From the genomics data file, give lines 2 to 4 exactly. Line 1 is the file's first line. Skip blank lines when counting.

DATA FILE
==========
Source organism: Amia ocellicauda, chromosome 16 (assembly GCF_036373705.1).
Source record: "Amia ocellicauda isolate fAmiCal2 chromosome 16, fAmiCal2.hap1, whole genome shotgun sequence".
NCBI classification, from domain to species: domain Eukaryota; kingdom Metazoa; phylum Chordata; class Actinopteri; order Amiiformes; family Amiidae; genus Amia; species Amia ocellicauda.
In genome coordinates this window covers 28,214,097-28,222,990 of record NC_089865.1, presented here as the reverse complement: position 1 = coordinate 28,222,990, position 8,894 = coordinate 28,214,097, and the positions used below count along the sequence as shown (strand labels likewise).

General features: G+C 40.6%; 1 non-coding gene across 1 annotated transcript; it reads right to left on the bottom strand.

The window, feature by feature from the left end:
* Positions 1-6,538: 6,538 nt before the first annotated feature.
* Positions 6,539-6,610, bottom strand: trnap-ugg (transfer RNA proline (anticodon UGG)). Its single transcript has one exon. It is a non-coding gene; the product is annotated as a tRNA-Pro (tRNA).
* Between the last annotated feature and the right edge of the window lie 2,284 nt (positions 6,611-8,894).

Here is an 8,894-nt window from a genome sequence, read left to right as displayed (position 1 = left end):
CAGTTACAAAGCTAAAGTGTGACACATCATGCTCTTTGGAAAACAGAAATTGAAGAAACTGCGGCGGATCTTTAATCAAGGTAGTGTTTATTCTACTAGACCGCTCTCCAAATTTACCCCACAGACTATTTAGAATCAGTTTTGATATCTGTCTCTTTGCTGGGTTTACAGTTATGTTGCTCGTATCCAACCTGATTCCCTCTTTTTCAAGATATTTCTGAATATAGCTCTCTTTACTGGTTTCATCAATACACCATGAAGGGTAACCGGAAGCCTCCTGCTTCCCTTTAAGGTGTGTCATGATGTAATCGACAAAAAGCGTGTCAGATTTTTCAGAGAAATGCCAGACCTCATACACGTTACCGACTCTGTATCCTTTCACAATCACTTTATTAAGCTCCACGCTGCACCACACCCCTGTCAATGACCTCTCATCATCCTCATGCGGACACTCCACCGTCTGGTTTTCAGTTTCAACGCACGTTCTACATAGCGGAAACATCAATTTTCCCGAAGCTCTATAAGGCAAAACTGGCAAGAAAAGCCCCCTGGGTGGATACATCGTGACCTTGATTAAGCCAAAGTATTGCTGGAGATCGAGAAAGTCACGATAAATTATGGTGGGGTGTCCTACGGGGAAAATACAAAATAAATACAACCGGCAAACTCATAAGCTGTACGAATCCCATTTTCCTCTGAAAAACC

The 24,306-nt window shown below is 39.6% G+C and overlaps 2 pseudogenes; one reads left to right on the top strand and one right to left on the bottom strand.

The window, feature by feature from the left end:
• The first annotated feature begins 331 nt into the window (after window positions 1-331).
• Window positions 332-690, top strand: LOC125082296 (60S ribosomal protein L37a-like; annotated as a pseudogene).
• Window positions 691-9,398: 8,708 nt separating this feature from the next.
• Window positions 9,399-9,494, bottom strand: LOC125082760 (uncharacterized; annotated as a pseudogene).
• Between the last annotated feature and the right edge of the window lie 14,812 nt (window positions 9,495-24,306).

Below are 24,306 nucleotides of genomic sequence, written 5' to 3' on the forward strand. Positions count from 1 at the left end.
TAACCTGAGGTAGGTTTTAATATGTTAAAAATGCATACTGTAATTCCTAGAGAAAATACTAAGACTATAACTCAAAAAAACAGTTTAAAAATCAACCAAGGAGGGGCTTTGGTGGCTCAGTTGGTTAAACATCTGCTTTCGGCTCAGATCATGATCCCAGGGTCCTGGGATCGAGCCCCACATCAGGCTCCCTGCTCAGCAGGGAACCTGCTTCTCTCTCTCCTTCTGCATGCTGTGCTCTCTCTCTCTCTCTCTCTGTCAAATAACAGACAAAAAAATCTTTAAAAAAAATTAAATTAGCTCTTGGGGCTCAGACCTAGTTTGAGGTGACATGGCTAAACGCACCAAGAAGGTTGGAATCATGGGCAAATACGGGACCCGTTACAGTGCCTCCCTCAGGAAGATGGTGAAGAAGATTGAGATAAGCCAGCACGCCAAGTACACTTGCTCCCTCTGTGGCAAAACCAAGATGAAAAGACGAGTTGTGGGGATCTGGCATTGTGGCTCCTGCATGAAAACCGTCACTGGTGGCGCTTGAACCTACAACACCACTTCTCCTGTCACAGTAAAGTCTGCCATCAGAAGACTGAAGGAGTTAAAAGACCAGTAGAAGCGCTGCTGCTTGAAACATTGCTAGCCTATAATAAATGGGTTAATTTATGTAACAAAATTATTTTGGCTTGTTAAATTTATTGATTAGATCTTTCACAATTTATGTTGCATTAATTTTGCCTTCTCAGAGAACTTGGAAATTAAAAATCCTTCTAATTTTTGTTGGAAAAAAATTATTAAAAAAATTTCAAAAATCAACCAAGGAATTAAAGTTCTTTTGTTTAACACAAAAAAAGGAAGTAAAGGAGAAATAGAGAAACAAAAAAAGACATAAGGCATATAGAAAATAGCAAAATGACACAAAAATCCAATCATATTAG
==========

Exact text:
Source record: "Amia ocellicauda isolate fAmiCal2 chromosome 16, fAmiCal2.hap1, whole genome shotgun sequence".
NCBI classification, from domain to species: domain Eukaryota; kingdom Metazoa; phylum Chordata; class Actinopteri; order Amiiformes; family Amiidae; genus Amia; species Amia ocellicauda.
In genome coordinates this window covers 28,214,097-28,222,990 of record NC_089865.1, presented here as the reverse complement: position 1 = coordinate 28,222,990, position 8,894 = coordinate 28,214,097, and the positions used below count along the sequence as shown (strand labels likewise).